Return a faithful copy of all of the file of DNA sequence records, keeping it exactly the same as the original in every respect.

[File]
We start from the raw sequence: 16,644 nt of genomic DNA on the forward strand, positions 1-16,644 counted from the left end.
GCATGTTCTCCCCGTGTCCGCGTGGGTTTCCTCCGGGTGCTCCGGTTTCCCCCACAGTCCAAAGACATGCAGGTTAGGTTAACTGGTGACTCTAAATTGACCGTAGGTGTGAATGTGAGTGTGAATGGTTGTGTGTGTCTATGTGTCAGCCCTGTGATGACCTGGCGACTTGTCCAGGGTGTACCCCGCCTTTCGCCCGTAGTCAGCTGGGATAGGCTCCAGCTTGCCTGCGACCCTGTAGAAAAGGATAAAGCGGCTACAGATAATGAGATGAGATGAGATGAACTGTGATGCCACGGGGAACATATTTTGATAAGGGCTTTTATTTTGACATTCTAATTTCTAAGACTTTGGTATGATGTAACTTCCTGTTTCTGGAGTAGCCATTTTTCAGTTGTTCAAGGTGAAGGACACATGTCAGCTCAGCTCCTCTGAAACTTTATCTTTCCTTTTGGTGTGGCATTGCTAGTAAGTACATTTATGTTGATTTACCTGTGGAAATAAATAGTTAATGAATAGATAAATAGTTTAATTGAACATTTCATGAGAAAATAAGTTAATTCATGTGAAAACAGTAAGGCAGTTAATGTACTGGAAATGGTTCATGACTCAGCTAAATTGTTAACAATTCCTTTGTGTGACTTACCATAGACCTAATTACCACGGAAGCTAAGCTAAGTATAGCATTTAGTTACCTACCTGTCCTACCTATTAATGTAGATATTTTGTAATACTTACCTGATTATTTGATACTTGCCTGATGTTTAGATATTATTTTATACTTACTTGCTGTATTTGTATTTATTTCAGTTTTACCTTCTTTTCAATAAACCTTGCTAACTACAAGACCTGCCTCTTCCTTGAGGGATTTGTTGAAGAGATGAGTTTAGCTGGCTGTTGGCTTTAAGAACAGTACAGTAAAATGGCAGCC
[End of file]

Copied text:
We start from the raw sequence: 16,644 nt of genomic DNA on the forward strand, positions 1-16,644 counted from the left end.
GCATGTTCTCCCCGTGTCCGCGTGGGTTTCCTCCGGGTGCTCCGGTTTCCCCCACAGTCCAAAGACATGCAGGTTAGGTTAACTGGTGACTCTAAATTGACCGTAGGTGTGAATGTGAGTGTGAATGGTTGTGTGTGTCTATGTGTCAGCCCTGTGATGACCTGGCGACTTGTCCAGGGTGTACCCCGCCTTTCGCCCGTAGTCAGCTGGGATAGGCTCCAGCTTGCCTGCGACCCTGTAGAAAAGGATAAAGCGGCTACAGATAATGAGATGAGATGAGATGAACTGTGATGCCACGGGGAACATATTTTGATAAGGGCTTTTATTTTGACATTCTAATTTCTAAGACTTTGGTATGATGTAACTTCCTGTTTCTGGAGTAGCCATTTTTCAGTTGTTCAAGGTGAAGGACACATGTCAGCTCAGCTCCTCTGAAACTTTATCTTTCCTTTTGGTGTGGCATTGCTAGTAAGTACATTTATGTTGATTTACCTGTGGAAATAAATAGTTAATGAATAGATAAATAGTTTAATTGAACATTTCATGAGAAAATAAGTTAATTCATGTGAAAACAGTAAGGCAGTTAATGTACTGGAAATGGTTCATGACTCAGCTAAATTGTTAACAATTCCTTTGTGTGACTTACCATAGACCTAATTACCACGGAAGCTAAGCTAAGTATAGCATTTAGTTACCTACCTGTCCTACCTATTAATGTAGATATTTTGTAATACTTACCTGATTATTTGATACTTGCCTGATGTTTAGATATTATTTTATACTTACTTGCTGTATTTGTATTTATTTCAGTTTTACCTTCTTTTCAATAAACCTTGCTAACTACAAGACCTGCCTCTTCCTTGAGGGATTTGTTGAAGAGATGAGTTTAGCTGGCTGTTGGCTTTAAGAACAGTACAGTAAAATGGCAGCC